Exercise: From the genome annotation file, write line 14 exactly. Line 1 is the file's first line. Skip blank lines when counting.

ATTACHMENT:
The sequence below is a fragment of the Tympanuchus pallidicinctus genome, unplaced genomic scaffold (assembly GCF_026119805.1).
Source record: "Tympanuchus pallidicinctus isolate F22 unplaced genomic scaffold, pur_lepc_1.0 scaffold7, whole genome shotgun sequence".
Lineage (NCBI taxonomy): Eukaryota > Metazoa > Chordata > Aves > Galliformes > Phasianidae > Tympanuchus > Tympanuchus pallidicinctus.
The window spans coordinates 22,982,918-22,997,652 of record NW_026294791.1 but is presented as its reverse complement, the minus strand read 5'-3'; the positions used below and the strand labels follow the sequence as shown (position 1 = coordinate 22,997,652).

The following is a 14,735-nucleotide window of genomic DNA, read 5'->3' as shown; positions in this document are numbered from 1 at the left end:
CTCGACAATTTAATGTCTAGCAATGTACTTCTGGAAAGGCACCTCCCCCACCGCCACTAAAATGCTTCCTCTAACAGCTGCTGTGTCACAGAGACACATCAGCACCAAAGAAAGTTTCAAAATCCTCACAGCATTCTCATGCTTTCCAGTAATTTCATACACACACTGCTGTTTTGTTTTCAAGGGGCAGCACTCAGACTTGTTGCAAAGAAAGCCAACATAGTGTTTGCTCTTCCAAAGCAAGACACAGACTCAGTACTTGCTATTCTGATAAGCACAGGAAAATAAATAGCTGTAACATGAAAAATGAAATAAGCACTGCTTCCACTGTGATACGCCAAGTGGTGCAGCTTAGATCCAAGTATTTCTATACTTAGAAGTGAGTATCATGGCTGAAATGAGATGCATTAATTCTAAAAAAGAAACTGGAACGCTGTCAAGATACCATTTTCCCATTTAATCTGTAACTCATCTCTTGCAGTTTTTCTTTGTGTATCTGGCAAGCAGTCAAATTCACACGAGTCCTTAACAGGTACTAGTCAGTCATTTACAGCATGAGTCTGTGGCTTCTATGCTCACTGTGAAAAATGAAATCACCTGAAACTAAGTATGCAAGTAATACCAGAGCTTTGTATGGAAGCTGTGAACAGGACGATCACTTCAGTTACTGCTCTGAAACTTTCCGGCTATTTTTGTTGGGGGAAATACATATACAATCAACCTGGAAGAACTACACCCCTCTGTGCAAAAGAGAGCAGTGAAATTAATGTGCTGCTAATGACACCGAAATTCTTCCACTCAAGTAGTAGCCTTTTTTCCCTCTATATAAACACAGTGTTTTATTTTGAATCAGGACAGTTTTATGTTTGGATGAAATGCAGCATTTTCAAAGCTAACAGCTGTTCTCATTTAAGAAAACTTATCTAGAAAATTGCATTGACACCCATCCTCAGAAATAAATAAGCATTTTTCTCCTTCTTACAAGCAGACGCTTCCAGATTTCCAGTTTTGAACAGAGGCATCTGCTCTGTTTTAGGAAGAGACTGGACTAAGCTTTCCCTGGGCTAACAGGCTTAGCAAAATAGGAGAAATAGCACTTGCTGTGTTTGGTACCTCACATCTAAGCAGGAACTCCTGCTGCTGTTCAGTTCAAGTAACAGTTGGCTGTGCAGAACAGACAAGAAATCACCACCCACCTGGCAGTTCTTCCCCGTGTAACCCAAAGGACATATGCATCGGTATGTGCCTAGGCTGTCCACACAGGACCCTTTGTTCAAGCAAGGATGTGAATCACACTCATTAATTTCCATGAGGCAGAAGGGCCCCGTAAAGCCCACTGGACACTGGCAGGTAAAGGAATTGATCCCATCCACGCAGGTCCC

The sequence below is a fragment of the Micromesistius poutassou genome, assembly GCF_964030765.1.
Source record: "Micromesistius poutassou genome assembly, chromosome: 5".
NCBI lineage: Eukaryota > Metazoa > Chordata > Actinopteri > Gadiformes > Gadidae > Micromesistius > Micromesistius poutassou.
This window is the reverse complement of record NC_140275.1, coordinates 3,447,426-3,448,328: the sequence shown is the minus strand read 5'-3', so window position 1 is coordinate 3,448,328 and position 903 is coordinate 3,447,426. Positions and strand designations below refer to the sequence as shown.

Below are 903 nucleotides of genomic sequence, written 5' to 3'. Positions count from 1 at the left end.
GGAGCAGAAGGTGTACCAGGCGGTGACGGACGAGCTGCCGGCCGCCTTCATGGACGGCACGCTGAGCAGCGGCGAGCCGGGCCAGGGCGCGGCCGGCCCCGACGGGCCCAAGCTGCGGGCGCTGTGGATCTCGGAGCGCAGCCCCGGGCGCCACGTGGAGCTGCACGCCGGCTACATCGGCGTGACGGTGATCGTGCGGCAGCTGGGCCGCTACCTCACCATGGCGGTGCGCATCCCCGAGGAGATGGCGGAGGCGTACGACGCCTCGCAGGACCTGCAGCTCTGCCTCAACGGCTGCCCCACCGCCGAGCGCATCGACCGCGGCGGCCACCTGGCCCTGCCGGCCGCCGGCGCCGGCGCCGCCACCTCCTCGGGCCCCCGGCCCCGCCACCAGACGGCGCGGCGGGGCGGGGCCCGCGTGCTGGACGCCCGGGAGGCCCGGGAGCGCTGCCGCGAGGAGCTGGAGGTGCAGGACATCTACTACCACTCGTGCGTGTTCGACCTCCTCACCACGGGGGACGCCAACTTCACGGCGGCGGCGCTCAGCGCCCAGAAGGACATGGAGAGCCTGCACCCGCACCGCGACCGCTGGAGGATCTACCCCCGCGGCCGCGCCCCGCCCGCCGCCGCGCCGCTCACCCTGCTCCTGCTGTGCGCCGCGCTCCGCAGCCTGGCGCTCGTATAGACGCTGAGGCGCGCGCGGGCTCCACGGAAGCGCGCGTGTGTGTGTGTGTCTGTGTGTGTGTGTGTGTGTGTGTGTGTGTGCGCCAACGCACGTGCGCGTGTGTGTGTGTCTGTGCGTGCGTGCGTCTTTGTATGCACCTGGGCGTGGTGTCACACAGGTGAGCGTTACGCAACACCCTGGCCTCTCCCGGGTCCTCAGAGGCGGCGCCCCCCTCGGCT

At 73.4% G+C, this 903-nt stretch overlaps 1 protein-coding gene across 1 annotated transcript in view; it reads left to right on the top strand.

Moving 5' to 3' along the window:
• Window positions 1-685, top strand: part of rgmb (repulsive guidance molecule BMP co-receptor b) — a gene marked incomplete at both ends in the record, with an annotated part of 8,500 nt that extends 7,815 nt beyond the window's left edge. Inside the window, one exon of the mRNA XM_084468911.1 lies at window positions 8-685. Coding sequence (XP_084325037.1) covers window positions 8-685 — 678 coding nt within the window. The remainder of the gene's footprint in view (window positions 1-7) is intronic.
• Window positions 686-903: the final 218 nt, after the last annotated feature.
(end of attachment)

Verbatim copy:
Moving 5' to 3' along the window: